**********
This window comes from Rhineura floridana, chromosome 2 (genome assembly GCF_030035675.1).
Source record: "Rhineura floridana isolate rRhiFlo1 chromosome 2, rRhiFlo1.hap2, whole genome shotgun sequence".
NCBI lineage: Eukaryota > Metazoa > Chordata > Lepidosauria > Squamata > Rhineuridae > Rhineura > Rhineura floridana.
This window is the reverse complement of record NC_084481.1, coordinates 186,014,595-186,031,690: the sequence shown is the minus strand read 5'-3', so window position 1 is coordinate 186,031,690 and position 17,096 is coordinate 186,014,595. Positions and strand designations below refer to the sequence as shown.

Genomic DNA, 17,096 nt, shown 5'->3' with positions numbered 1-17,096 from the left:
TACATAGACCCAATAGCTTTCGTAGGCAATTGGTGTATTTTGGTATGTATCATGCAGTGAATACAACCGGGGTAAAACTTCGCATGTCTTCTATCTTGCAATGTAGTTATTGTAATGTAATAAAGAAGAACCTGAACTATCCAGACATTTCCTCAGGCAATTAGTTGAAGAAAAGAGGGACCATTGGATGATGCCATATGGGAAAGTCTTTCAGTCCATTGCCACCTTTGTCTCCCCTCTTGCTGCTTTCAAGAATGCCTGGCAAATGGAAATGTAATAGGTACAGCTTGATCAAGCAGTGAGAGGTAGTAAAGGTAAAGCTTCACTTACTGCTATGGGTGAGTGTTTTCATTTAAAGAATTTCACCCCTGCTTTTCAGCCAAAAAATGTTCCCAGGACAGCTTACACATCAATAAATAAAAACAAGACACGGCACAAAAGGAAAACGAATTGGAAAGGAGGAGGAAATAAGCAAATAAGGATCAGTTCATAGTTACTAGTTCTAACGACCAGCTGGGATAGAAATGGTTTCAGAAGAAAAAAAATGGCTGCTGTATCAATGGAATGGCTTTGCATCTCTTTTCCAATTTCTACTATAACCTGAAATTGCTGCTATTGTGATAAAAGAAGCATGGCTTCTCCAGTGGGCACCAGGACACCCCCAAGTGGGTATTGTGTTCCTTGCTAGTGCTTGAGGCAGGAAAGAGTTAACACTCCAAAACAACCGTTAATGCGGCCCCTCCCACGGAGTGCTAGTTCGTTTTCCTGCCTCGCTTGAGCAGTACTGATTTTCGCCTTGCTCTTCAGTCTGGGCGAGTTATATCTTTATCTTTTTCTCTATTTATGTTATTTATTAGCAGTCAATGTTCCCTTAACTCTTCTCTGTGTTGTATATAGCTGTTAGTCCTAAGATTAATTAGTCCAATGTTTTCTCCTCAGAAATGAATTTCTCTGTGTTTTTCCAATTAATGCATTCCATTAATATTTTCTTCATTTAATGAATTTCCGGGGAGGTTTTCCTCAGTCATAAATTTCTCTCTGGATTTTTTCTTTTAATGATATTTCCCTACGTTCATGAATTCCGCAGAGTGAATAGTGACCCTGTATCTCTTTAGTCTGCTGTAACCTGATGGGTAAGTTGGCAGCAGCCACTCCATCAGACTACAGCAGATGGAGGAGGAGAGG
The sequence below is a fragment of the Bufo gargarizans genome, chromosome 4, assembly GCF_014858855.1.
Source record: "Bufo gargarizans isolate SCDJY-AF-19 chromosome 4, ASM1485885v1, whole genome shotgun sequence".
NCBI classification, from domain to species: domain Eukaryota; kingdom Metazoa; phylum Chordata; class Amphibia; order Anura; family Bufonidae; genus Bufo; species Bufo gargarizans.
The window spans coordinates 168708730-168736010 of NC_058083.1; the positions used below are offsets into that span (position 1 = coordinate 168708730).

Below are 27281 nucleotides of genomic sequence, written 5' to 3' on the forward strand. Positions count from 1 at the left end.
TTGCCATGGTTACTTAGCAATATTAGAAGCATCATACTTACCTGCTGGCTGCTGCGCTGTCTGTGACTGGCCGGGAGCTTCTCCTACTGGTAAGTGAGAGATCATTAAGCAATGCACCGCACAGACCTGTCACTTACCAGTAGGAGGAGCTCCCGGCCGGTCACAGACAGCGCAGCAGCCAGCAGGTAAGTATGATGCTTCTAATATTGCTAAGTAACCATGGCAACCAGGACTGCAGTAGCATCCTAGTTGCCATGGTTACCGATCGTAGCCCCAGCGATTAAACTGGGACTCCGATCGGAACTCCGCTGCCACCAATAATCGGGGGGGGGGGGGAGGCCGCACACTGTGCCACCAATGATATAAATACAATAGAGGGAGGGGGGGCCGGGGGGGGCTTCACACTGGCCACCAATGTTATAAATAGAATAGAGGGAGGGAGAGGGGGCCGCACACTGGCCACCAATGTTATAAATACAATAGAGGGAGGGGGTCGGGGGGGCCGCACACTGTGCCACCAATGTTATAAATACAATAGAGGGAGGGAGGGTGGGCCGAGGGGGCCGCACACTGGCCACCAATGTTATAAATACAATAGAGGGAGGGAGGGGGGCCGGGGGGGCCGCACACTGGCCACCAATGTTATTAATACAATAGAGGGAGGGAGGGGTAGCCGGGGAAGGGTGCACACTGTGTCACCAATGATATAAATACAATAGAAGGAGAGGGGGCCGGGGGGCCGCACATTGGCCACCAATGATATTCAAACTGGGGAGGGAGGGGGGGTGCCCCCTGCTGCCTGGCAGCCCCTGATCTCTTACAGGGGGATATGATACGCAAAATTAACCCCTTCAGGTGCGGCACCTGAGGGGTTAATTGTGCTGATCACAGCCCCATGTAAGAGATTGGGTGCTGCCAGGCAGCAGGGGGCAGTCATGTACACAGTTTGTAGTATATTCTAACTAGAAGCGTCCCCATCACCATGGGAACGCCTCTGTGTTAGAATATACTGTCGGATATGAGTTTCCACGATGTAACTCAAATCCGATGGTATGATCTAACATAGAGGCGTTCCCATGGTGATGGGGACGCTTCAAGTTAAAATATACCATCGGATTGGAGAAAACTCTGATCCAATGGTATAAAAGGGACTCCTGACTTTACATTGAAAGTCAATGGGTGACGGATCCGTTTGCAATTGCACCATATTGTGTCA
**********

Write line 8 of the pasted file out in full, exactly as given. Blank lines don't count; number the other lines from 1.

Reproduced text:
Source record: "Bufo gargarizans isolate SCDJY-AF-19 chromosome 4, ASM1485885v1, whole genome shotgun sequence".